BVdrone Ltd. is a Finland-based drone service provider that specializes in long-range, Beyond Visual Line of Sight (BVLOS) missions in the forestry and environmental industries. Waypoint sat down with the company’s CEO, Jonas Stjernberg, to learn more about how the company conducts BVLOS missions, tips for a successful workflow and why these missions are crucial to the future of drone operations.
Operating in Finland and Estonia
BVdrone operates most of its BVLOS missions in Finland and the rest in its neighboring country Estonia. These operations include studying individual plants, detecting invasive species, determining forestry inventory and more.
But what does that workflow look like with a drone?
Stjernberg says his projects always begin with customer collaboration to develop sets of KML or SHP files to import into a mission planner. The team completes this beforehand so they understands exactly what needs to be surveyed before they step foot on-site.
Once on-site, the BVdrone team assesses where they can safely launch, land and operate their drone.
“With several people on-site, and a drone that essentially flies itself for over an hour, you have to make sure that roles are clear and plan for crew rotation,” Stjernberg said. “Situational awareness is key. While the ADS-B IN on the ground station helps maintain the mission, no system will save you if the crew loses focus.”
Once the mission is complete and the crew is still on-site, they utilize Pix4D photogrammetry software to make sure they’ve collected all the necessary information, systematically storing and annotating the accepted data.
“The amount of data produced [from multispectral and RGB imagery] is staggering! If you don’t systematically manage it, you will pay for it later.” Stjernberg said.
After completing this task, the team returns to the office for post-processing, where they create deliverables based on the client’s request and the project’s application.
Why the eBee X
As a drone service provider, BVdrone does much more than operate UAVs; they process the drone-collected data to provide its customers with data-driven, actionable insights.
“Drone operation is not enough to be a valuable business partner,” Stjernberg said. “We built our capabilities to also design, collect and process data.”
BVdrone specializes in long-range, multi-hour missions that cover tens of square kilometers in one flight. They realized early on that these advanced missions required a specific type of drone. They also realized there were both price and performance gaps between large, long-range drones and smaller, short-range quadcopters. This prompted them to look for a small, yet capable, solution.
“From the start, we gravitated toward fixed-wing models because they were the most cost-effective solution to map large areas,” Stjernberg said. “We came across senseFly after reading the eBee platform was the most popular fixed-wing sold in the US in 2018. We learned about its swappable cameras, and we thought this might very well be the workhorse for us.”
In addition to the eBee X’s high endurance capabilities, Stjernberg says he was sold on its ability to support multiple cameras and “operate from fairly confined spaces”. Since then, Stjernberg and his team have flown missions using the senseFly S.O.D.A. 3D mapping camera and the MicaSense RedEdge-MX multispectral camera.
With their eBee X and MicaSense-MX payload, BVdrone captured multispectral data of seawater for the Finnish Environment Institute Älyvesi-project. The goal was to evaluate how well multispectral drone data could augment satellite data to measure chlorophyll and turbidity levels for large-area water quality analysis.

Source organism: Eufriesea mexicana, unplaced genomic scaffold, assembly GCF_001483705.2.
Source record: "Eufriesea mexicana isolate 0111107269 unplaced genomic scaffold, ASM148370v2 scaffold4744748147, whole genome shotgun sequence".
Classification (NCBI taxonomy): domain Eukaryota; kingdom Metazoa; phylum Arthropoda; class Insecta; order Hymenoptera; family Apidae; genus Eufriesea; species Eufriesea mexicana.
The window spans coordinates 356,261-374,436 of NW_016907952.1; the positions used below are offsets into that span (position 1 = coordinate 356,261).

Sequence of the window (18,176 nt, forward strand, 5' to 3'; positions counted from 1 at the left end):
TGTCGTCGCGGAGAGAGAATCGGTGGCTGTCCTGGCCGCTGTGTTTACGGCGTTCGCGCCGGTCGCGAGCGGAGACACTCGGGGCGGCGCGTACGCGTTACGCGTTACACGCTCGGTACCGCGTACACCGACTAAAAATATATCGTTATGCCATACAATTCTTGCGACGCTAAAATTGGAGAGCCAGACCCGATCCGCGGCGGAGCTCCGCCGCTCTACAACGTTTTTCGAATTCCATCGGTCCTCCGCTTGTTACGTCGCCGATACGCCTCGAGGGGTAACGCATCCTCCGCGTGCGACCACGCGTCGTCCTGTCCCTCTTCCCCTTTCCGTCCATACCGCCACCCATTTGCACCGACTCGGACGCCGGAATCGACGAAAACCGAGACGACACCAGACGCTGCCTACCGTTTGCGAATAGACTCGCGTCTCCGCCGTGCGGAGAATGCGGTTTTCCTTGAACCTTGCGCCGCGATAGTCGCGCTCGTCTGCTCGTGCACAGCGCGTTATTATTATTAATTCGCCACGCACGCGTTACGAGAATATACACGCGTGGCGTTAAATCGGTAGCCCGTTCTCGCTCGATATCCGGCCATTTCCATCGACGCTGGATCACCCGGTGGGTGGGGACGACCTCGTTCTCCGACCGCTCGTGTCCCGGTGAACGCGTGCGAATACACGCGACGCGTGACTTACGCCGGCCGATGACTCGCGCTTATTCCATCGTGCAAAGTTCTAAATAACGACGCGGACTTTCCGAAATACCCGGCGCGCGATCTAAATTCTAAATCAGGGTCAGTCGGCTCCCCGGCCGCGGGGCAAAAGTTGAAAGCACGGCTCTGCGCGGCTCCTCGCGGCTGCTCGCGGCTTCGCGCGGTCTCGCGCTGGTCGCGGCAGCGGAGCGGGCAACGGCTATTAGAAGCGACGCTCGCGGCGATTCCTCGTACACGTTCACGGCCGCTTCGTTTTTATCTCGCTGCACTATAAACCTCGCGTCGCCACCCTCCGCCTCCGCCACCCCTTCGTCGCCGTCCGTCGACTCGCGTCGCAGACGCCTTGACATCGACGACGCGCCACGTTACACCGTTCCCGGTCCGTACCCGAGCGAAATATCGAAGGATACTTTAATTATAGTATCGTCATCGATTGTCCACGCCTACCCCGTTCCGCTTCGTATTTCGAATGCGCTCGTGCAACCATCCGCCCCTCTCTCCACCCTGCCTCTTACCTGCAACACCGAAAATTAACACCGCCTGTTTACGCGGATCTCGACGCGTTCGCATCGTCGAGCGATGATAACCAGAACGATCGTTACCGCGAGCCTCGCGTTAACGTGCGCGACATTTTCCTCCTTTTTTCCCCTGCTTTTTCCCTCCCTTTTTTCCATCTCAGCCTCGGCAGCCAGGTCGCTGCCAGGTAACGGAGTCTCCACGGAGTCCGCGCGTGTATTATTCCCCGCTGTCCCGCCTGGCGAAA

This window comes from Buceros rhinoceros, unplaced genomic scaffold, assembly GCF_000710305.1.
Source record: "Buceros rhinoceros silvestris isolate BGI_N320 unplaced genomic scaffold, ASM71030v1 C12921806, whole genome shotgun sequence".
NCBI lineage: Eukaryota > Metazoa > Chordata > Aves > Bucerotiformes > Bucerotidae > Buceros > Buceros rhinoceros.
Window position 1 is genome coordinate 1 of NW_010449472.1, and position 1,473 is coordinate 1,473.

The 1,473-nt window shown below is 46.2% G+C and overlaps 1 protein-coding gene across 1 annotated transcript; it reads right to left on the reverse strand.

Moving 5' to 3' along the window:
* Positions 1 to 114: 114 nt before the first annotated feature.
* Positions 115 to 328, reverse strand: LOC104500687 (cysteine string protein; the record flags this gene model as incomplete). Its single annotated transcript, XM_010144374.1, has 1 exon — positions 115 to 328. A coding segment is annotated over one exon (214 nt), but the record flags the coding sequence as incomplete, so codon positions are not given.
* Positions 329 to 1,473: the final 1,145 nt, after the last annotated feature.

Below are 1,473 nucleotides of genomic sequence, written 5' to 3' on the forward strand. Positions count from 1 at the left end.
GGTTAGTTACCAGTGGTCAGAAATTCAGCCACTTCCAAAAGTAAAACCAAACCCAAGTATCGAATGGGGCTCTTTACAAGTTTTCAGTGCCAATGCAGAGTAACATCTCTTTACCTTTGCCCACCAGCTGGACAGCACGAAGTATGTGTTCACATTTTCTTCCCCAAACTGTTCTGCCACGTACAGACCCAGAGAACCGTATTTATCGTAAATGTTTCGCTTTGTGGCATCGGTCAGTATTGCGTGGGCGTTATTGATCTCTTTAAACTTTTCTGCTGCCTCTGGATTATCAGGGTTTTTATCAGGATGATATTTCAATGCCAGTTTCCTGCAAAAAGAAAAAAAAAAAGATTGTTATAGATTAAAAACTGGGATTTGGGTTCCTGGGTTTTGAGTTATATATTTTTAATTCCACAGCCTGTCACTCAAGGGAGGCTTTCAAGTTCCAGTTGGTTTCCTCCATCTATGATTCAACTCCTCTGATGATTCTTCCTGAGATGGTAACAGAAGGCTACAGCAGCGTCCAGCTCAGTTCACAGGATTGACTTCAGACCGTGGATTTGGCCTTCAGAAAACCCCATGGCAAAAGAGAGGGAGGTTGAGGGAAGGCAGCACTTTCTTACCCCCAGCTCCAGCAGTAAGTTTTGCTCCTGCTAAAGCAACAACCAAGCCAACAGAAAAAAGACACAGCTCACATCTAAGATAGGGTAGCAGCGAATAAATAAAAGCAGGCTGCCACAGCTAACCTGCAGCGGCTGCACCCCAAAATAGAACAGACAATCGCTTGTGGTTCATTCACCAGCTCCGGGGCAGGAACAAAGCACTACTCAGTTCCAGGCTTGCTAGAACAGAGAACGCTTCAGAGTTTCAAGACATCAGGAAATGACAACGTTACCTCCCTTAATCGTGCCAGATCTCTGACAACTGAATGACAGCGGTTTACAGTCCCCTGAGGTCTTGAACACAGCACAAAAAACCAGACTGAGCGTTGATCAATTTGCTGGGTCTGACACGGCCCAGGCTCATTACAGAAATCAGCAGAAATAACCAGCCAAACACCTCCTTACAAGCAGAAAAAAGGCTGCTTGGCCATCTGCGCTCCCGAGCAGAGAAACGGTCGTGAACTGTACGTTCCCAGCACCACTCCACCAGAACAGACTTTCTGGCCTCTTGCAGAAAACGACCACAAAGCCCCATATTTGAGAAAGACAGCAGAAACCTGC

On the day of the mission, it was -3°C with 7 m/s winds in Emäsalonselkä, a bay along Finland’s southern coast. The eBee X needed to cover a 95-hectare area of the bay with a 10-centimeter ground sampling distance (GSD), 70% longitudinal overlap and 50% side overlap.
“We erred on the safe side,” Stjernberg said. “We selected these numbers to have a side overlap as low as possible to minimize flight time but also reliably cover the area, despite gusty winds.”
With a pilot’s eyes on the drone at all times, the eBee X completed two flights. The first flew nearly 35 kilometers in 45 minutes, while the second flew 30 kilometers in roughly 40 minutes. The images were then uploaded into Pix4Dfields for analysis.
“The initial results were promising, but there is more work to do,” Stjernberg said. “Photogrammetric methods do not work well over water.”
Challenges, Benefits and Beyond
Unclear or strict regulations can often hinder drone service providers, but that’s one challenge BVdrone has been able to avoid. Finland has taken a progressive view to enable advanced drone operations. This makes it easier to apply for BVLOS missions in Finland’s segregated airspace. With most of the firm’s jobs being in forestry, the sites they work are often far from controlled airspace, which allows for many Extended Visual Line of Sight (EVLOS) missions.
Despite overcoming issues related to restrictions and regulations, Stjernberg says his company is aware of another business-impacting challenge: public acceptance.
“Opposite of regulations, public acceptance is not predictable, structured or controlled,” Stjernberg said.
Depending on the mission and the drone, BVdrone may fly anywhere from five to 1000 meters above ground. Fully aware of home privacy and data protection laws, Stjernberg is more concerned about upsetting whom he may fly over.
“As an industry, we have to do our part by acting predictably, responsibly, and safely,” Stjernberg said. “The aviation industry, in general, keeps things safe and transparent about what they’re doing and where they’re doing it. It’s a good step in building trust with the public.”